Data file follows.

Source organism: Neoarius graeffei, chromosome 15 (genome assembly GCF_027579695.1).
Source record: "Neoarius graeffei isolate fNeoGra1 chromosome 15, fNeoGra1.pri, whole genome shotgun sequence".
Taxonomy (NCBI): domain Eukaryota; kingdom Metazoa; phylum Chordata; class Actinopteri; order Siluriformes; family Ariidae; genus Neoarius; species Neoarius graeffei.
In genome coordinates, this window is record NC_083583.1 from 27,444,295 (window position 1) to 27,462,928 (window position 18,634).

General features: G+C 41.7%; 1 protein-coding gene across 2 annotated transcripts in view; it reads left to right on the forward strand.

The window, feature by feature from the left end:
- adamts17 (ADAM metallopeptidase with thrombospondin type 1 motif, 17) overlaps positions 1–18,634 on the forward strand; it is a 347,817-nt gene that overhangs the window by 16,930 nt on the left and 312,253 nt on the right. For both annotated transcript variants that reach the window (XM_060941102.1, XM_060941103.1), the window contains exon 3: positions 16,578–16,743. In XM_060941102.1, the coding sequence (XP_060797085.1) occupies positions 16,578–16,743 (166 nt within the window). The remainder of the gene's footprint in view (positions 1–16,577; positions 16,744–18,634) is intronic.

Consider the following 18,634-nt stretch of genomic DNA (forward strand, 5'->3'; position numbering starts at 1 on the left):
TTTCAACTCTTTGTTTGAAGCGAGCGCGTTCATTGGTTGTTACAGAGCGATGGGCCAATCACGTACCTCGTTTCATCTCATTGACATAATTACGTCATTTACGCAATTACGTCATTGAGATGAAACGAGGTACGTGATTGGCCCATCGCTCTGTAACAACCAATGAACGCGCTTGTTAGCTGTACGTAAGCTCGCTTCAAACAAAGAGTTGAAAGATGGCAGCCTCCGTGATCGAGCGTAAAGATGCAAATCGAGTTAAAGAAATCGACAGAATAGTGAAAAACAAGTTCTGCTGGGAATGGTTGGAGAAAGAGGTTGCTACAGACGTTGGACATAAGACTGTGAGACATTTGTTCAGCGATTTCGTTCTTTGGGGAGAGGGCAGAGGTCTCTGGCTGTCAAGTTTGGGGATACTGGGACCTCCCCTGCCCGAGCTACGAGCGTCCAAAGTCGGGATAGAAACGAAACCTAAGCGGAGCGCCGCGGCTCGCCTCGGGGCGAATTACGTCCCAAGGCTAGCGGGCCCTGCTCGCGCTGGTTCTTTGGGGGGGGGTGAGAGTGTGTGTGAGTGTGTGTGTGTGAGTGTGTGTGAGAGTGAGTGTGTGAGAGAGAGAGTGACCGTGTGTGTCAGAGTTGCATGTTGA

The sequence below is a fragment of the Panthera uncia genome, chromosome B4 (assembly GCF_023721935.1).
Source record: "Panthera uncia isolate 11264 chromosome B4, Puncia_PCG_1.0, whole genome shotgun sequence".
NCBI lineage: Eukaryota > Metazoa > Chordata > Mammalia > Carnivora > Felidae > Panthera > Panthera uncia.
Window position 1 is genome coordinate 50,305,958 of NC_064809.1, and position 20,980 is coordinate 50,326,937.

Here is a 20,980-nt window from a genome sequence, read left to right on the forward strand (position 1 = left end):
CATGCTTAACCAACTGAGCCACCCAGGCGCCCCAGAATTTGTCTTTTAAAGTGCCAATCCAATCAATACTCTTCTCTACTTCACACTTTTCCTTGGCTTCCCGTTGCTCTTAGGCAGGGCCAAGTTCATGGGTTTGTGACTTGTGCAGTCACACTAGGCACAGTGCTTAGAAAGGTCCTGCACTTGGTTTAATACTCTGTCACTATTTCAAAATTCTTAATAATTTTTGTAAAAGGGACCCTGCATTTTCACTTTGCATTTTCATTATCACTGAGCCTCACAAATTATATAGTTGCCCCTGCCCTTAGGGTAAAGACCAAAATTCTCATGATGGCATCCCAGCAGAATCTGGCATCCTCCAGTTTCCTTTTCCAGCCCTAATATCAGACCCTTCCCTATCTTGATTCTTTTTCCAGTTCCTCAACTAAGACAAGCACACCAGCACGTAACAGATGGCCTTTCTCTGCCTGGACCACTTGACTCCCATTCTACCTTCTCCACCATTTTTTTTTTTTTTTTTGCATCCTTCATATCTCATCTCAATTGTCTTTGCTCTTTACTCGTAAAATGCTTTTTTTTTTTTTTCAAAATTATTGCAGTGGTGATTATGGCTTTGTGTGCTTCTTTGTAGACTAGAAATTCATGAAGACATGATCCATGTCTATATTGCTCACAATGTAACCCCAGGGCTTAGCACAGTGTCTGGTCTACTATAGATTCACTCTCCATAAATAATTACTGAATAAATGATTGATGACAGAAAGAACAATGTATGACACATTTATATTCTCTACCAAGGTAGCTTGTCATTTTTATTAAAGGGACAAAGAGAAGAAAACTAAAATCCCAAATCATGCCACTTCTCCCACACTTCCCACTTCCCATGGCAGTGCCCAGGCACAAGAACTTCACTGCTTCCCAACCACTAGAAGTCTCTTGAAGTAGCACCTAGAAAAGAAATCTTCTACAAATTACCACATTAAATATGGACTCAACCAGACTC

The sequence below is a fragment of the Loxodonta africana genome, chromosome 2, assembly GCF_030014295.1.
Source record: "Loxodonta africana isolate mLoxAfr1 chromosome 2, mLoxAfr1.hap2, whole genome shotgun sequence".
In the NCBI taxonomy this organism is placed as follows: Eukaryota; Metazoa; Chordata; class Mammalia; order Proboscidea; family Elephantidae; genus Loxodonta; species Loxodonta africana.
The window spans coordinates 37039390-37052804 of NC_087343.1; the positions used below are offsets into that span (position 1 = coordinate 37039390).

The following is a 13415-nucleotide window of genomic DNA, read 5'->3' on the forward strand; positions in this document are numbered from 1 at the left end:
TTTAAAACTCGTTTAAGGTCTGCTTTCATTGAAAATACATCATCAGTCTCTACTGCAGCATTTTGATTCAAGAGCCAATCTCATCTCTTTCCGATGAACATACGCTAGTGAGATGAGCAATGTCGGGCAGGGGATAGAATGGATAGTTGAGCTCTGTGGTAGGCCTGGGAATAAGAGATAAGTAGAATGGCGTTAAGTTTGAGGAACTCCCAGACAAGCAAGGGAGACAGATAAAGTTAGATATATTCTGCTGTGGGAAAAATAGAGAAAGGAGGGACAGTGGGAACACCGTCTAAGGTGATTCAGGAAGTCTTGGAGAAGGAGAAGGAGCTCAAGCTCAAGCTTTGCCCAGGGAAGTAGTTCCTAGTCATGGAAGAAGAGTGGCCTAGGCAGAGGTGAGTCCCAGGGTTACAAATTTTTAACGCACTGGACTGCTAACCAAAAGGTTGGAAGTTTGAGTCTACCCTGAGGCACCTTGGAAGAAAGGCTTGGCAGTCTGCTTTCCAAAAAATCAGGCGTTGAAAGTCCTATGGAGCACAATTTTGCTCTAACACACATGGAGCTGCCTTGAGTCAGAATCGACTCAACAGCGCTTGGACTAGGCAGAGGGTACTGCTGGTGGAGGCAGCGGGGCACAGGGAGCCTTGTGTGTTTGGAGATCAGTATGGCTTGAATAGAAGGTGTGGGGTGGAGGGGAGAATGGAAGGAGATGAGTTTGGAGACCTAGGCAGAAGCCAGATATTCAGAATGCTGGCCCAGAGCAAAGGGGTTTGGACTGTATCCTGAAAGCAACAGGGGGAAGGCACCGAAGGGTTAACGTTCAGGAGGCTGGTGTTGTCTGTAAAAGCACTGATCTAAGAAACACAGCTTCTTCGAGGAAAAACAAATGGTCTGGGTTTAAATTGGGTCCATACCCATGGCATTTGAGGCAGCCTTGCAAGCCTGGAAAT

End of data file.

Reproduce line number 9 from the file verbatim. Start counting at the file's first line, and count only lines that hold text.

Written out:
TTTCAACTCTTTGTTTGAAGCGAGCGCGTTCATTGGTTGTTACAGAGCGATGGGCCAATCACGTACCTCGTTTCATCTCATTGACATAATTACGTCATTTACGCAATTACGTCATTGAGATGAAACGAGGTACGTGATTGGCCCATCGCTCTGTAACAACCAATGAACGCGCTTGTTAGCTGTACGTAAGCTCGCTTCAAACAAAGAGTTGAAAGATGGCAGCCTCCGTGATCGAGCGTAAAGATGCAAATCGAGTTAAAGAAATCGACAGAATAGTGAAAAACAAGTTCTGCTGGGAATGGTTGGAGAAAGAGGTTGCTACAGACGTTGGACATAAGACTGTGAGACATTTGTTCAGCGATTTCGTTCTTTGGGGAGAGGGCAGAGGTCTCTGGCTGTCAAGTTTGGGGATACTGGGACCTCCCCTGCCCGAGCTACGAGCGTCCAAAGTCGGGATAGAAACGAAACCTAAGCGGAGCGCCGCGGCTCGCCTCGGGGCGAATTACGTCCCAAGGCTAGCGGGCCCTGCTCGCGCTGGTTCTTTGGGGGGGGGTGAGAGTGTGTGTGAGTGTGTGTGTGTGAGTGTGTGTGAGAGTGAGTGTGTGAGAGAGAGAGTGACCGTGTGTGTCAGAGTTGCATGTTGA